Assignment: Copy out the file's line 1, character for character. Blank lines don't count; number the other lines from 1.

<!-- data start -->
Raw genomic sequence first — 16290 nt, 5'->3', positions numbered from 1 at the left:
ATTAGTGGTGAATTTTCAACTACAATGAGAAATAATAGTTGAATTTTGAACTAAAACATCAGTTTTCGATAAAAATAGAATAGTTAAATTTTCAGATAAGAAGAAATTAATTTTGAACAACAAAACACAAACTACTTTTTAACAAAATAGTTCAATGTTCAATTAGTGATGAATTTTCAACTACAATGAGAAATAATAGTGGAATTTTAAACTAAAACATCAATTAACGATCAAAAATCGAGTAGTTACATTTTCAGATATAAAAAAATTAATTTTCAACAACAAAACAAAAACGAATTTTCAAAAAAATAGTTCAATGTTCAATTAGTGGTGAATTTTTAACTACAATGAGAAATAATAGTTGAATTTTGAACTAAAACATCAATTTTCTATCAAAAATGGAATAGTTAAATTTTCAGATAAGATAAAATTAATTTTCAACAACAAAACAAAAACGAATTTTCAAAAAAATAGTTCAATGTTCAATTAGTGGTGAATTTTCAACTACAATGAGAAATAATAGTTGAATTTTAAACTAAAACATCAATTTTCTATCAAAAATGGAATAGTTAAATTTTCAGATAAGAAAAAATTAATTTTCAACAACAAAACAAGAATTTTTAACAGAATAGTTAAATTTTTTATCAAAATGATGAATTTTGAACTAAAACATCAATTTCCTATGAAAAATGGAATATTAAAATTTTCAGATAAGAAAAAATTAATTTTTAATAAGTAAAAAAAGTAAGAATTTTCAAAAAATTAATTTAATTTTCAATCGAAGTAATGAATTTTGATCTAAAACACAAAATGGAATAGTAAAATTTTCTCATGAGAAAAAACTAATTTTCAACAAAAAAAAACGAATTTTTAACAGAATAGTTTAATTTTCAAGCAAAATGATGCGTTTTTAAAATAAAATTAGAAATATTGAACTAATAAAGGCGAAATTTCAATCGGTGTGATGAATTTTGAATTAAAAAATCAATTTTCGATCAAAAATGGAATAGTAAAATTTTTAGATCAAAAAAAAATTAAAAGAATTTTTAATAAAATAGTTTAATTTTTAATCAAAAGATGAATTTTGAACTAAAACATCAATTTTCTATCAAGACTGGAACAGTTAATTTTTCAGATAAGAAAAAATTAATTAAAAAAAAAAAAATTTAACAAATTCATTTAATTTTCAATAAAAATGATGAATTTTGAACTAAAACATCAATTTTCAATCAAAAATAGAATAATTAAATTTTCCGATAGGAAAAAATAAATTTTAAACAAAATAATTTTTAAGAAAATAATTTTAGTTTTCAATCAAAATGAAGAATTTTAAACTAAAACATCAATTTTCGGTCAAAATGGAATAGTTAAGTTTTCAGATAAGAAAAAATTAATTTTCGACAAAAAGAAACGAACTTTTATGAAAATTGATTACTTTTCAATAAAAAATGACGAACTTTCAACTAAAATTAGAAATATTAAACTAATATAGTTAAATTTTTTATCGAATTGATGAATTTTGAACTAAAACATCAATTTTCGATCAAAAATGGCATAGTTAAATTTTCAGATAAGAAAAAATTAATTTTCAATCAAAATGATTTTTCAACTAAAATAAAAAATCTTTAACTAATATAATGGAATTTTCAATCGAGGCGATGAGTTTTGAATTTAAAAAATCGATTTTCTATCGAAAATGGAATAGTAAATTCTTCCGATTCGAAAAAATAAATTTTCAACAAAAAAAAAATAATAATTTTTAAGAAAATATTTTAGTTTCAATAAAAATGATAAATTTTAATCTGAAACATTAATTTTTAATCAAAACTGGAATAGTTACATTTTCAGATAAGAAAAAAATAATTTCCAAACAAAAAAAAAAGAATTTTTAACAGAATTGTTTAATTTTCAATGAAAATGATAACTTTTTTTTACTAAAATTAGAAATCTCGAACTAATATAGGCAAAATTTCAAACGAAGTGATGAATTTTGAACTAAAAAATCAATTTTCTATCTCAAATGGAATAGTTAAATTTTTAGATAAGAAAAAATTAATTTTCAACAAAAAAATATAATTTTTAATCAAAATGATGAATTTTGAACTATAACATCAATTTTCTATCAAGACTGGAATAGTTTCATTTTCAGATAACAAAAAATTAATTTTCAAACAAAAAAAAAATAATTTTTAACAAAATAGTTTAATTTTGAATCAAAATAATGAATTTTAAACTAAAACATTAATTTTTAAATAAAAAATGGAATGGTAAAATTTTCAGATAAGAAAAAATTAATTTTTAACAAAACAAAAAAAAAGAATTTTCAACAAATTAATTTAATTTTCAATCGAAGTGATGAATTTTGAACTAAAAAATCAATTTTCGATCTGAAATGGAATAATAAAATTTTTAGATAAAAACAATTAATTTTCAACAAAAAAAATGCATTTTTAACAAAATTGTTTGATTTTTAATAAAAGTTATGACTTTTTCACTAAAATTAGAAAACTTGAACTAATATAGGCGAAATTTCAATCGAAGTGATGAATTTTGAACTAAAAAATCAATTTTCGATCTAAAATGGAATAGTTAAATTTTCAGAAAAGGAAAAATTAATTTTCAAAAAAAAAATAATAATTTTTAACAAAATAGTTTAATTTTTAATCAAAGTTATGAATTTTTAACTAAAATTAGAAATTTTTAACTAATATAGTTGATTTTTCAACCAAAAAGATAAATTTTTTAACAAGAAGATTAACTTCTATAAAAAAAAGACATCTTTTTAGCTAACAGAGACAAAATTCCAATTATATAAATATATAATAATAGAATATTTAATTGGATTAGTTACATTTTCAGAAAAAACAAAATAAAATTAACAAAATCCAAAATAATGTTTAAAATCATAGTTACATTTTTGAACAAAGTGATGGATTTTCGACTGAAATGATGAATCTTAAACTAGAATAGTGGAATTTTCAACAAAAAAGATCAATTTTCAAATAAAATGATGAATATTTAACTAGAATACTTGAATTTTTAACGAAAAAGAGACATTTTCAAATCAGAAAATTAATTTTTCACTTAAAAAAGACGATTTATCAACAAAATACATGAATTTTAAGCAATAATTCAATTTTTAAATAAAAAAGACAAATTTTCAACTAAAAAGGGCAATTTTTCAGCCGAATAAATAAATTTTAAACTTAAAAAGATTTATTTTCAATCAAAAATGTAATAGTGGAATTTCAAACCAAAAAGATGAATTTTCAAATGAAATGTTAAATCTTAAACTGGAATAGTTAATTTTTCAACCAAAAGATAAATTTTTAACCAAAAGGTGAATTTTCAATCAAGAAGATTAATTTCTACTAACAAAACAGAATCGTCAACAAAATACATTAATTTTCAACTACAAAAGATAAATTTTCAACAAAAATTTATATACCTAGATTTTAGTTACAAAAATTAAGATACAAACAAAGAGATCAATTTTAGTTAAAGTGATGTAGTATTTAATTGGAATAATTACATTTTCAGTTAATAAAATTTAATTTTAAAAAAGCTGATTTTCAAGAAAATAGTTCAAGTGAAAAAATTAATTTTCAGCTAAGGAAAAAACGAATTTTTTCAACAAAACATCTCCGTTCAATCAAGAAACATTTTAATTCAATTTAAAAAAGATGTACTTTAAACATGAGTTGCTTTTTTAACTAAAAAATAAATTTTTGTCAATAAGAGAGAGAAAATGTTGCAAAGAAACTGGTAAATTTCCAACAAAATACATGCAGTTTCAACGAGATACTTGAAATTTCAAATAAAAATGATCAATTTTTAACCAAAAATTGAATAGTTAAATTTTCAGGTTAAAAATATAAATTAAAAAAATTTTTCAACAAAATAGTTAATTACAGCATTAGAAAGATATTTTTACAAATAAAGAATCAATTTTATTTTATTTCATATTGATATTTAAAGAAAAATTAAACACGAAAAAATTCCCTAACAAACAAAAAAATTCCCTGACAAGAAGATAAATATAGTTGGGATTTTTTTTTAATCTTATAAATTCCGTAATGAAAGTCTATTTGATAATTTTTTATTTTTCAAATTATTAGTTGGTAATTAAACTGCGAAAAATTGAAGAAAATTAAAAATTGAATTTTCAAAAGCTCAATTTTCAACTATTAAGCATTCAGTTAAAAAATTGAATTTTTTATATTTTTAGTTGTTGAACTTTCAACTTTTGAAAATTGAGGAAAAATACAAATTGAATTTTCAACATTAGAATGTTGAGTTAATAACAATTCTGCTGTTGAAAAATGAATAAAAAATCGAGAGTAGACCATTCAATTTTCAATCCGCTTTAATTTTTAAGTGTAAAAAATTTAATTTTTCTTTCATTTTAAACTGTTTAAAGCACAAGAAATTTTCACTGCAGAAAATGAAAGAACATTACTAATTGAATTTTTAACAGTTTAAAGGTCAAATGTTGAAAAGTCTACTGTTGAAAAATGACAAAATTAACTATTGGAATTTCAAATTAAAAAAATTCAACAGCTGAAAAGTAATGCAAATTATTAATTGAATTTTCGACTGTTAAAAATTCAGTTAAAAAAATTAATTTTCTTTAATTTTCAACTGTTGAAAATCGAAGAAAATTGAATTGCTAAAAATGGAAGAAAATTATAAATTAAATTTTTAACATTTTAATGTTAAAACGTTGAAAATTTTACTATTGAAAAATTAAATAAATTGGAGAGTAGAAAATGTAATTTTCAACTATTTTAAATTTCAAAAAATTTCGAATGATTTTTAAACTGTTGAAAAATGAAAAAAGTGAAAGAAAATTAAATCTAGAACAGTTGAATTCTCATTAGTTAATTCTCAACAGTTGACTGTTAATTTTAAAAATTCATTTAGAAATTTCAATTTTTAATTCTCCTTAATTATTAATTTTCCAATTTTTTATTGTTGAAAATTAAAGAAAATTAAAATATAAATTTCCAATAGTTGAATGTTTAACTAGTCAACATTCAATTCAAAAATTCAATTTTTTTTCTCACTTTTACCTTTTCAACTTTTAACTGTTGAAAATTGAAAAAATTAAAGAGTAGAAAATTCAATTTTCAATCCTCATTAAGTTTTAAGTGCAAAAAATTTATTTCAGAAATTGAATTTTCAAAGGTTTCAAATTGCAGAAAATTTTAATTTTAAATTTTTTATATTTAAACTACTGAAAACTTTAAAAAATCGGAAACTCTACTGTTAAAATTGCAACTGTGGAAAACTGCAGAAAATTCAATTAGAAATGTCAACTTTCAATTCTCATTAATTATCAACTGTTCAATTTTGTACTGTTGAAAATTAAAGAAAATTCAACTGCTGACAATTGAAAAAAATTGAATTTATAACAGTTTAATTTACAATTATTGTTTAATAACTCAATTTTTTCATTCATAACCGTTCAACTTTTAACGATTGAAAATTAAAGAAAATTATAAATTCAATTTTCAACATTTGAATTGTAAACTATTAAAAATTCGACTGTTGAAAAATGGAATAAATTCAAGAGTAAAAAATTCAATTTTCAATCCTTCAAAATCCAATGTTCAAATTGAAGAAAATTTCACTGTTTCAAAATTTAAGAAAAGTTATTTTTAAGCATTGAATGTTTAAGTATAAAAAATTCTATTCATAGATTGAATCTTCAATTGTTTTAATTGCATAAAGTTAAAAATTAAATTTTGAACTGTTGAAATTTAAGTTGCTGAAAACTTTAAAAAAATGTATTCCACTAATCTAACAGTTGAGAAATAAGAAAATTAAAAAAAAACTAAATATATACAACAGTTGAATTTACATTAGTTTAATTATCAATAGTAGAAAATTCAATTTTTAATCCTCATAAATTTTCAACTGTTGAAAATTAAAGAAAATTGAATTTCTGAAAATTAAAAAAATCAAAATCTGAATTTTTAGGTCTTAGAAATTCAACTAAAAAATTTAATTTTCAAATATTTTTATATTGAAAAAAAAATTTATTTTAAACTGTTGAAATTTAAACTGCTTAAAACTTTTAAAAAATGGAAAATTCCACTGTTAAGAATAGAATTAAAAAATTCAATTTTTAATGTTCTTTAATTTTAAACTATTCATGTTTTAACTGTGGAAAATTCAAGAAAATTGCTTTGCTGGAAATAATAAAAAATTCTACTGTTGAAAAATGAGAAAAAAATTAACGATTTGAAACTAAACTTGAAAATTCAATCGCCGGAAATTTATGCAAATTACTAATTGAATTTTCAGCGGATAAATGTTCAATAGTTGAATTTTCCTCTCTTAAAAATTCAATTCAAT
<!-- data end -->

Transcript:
Raw genomic sequence first — 16290 nt, 5'->3', positions numbered from 1 at the left: